*Some adjectives in this category are also nouns.

*square, *round, rectangular, flat

A planet is round because of gravity. A planet’s gravity pulls equally from all sides. (example source)

3 adjectives of shape - a water color image of plnet Earth
4 adjectives of condition - an image of a gray watercolor cat that seems a little unhappy

4. Adjectives of condition

Adjectives of condition are used to describe the condition/ state something, or someone is in. Conditions can be general (rich, powerful) or temporary (clean, dirty).

Emotions (happy, sad) are also considered condition adjectives.

happy, sad, clean, dirty

My cat Oreo isn’t very happy right now.

5. Age adjectives

We use these adjectives to talk about age. Some describe only people (young, old), and others, only things (new, antique). Some we can use to describe people, things, as well as places.

young, old, new, antique

A new dinosaur fossil from Morocco dating to 167-163 million years old is thought to be the oldest ever discovered. (example source)

5 Adjectives of Age - a water color drawing of a dinosaur
6 adjectives of color - a water color drawing of a red mushroom

6. Adjectives of color

We use color adjectives to indicate the color or the approximate color of things (bluish, yellowish).

We can also use the property of colors (opaque), and if they are in the same sentence, the property comes first.

orange, reddish, transparent

You should never eat redmushrooms because they are toxic.

7. Adjectives of pattern

Adjectives of pattern describe the patterns of materials, such as furs, fabrics, etc. These adjectives are also used to describe animals’ coats.

polka-dot, checked, striped

A tiger’s striped coat helps them blend in with trees and tall grasses.

7 adjectives of pattern - a water color image of a striped tiger
8 adjectives of Origin - a water color drawing of Italian lasagne

8. Adjectives of origin

We use adjectives of origin to say where someone or something comes from.

Note! Always capitalize adjectives of origin.

Spanish, Chinese, German

Lasagna is a classicItalian dish.

9. Adjectives of material

We use adjectives of material to describe what something is made of.

wooden, plastic, metallic

This restaurant serves cheese and meat bites on a wooden board as an appetizer.

9 Adjectives of material - a water color image of a wooden board with pieces of meats and cheese on top
10 adjectives of purpose - a water color drawing of two wine glasses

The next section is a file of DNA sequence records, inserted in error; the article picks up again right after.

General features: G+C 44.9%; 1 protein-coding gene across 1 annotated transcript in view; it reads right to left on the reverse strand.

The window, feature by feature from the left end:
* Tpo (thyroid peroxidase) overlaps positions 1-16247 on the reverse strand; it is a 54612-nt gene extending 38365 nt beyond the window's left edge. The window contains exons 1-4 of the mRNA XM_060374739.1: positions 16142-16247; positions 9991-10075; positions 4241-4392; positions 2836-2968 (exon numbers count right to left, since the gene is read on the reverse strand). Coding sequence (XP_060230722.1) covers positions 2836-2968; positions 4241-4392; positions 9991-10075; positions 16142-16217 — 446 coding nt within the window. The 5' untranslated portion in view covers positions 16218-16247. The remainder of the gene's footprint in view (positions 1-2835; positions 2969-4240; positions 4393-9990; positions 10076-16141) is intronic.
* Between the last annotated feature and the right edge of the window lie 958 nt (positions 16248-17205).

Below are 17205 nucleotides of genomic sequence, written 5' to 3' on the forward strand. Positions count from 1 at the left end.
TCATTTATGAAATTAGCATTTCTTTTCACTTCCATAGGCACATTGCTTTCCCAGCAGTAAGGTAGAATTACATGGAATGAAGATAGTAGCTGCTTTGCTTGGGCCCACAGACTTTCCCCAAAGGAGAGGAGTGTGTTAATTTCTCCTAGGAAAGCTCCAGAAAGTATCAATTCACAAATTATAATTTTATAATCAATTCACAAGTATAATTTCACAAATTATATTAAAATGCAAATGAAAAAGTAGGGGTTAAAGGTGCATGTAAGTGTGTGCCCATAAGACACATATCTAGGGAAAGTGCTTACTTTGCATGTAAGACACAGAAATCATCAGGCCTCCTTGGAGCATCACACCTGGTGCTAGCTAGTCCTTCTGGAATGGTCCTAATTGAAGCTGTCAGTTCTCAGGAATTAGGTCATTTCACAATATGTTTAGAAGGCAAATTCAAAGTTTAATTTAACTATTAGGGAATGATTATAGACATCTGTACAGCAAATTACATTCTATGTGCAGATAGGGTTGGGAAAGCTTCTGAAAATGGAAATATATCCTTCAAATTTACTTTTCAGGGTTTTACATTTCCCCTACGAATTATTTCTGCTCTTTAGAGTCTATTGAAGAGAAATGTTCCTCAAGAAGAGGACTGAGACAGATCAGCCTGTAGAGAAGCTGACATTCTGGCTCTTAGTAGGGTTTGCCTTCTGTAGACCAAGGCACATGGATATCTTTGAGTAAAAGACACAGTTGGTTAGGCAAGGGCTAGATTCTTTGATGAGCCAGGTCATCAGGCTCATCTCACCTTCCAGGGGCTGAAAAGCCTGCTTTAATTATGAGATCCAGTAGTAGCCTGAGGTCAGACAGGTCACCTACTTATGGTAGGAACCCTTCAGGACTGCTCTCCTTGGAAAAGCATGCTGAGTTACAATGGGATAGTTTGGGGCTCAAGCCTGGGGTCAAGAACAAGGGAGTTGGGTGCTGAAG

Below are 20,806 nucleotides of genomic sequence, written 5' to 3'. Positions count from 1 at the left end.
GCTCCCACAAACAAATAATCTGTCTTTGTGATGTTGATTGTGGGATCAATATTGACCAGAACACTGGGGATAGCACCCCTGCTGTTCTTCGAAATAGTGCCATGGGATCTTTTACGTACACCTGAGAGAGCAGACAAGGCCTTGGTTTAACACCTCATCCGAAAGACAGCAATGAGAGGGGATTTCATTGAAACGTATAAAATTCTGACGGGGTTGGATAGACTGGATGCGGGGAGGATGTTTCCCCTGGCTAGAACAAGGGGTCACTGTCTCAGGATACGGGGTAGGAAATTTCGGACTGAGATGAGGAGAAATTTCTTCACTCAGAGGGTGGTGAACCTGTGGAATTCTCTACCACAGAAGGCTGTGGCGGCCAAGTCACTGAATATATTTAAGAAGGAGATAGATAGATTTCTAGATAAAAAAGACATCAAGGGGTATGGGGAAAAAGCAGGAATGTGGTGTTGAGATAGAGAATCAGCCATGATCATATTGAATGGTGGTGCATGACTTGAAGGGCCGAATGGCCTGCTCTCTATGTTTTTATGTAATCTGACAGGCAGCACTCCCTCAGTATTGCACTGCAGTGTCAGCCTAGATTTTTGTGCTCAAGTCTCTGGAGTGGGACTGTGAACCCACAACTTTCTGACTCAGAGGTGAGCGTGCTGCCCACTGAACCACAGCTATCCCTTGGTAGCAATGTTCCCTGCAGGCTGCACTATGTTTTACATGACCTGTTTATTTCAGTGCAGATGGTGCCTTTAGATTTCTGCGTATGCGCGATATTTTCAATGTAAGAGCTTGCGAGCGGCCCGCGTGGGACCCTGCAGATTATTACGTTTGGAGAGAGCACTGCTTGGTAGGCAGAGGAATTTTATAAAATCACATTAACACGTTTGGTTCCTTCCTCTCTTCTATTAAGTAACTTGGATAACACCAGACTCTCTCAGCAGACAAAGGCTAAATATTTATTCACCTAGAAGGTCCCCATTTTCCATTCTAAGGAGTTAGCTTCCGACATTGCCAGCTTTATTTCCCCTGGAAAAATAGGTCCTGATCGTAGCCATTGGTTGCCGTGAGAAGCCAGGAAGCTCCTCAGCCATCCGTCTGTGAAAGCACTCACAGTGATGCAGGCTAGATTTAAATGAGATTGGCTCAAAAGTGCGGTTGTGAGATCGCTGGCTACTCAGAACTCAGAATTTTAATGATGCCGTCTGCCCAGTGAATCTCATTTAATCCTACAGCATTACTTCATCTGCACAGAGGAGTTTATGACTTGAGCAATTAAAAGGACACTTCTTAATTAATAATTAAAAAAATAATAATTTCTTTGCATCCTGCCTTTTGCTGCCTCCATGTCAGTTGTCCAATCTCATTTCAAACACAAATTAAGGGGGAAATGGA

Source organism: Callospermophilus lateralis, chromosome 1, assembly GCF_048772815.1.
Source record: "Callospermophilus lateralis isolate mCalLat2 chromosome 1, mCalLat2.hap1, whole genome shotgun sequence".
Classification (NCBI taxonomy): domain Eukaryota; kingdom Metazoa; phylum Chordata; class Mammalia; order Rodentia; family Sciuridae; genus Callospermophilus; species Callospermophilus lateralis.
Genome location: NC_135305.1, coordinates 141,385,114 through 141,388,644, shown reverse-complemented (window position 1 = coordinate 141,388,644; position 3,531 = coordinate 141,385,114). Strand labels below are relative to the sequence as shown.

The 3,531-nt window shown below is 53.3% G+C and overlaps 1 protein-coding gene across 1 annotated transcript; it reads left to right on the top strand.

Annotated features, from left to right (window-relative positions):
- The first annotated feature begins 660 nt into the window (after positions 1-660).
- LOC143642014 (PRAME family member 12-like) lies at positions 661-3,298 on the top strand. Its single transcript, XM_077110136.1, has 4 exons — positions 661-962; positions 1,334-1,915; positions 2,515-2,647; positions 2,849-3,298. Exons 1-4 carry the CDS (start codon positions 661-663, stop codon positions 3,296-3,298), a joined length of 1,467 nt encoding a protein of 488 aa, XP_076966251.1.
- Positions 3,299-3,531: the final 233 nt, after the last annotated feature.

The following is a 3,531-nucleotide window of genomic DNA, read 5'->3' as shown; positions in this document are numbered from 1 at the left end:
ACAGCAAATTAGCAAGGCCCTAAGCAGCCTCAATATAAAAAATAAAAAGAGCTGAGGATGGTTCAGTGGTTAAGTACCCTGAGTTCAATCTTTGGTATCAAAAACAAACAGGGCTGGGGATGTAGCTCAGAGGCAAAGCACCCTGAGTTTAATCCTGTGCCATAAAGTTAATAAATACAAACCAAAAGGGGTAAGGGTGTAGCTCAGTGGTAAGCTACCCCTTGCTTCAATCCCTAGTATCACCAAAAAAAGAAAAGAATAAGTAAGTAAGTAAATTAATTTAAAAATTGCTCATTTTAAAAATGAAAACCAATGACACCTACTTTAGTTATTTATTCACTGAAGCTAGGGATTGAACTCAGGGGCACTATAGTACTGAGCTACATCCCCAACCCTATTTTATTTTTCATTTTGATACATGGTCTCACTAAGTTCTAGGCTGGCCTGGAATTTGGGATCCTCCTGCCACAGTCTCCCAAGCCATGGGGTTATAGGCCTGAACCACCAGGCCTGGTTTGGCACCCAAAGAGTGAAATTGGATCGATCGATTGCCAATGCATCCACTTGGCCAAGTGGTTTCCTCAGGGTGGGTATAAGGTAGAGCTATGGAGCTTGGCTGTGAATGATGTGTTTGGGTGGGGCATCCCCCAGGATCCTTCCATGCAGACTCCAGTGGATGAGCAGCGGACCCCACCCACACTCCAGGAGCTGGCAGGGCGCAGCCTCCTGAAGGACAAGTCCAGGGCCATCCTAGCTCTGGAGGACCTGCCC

10. Adjectives of purpose

Adjectives of purpose are there to help us describe what something is for.

Usually, they end in -ing but sometimes a noun can also act as an adjective and describe the purpose of another noun.

shopping bag, rolling pin, kitchen table, passenger seat

Red and white wine glasses have differently shaped bowls.

This infographic is based on the order presented in the Farlex Grammar Book Complete English Grammar Rules.

Adjectives that have a fixed position

It became clear that adjectives can come both before or after the word they describe and even though there is a specific way to order multiple adjectives – that too is flexible sometimes.

Most adjectives, as shown above with the adjective red can take both positions. However, there are adjectives that can only have a predictive position, and placing them differently is not a matter of opinion or emphasis, it’s simply wrong. Many of these adjectives start with the letter “a”.

  • asleep
  • awake
  • afraid
  • alone

The list goes on.

➡️ Thehamster is alert and thinking of escape.✅

➡️ Thealerthamster is thinking of escape.❌

a watercolor hamster


  1. Simply put, adjectives are words that are used to describe other words in terms of size, height, width, or some other quality.
  2. Most adjectives can be placed right before the word they describe or right after it, following a linking verb, for example, to be. Some, however, have a fixed position.
  3. When describing more than one quality, we can have several adjectives in a sentence. They usually come in a particular order.
  4. The order of adjectives in English is not written in stone. Different sources have a different order, some even have additional or fewer categories than the ones shown here.
  5. There are two main categories of adjectives: opinion adjectives & fact adjectives.
  6. Generally, opinion adjectives come before fact adjectives.

If you are interested in taking a more in-depth look at the topic, check out the “The Order of Adjectives in English: Part 2 – The Big Bad Wolf or How Order Changes” post. (opens in a new tab

Is there anything strange or difficult about ordering adjectives in your native language?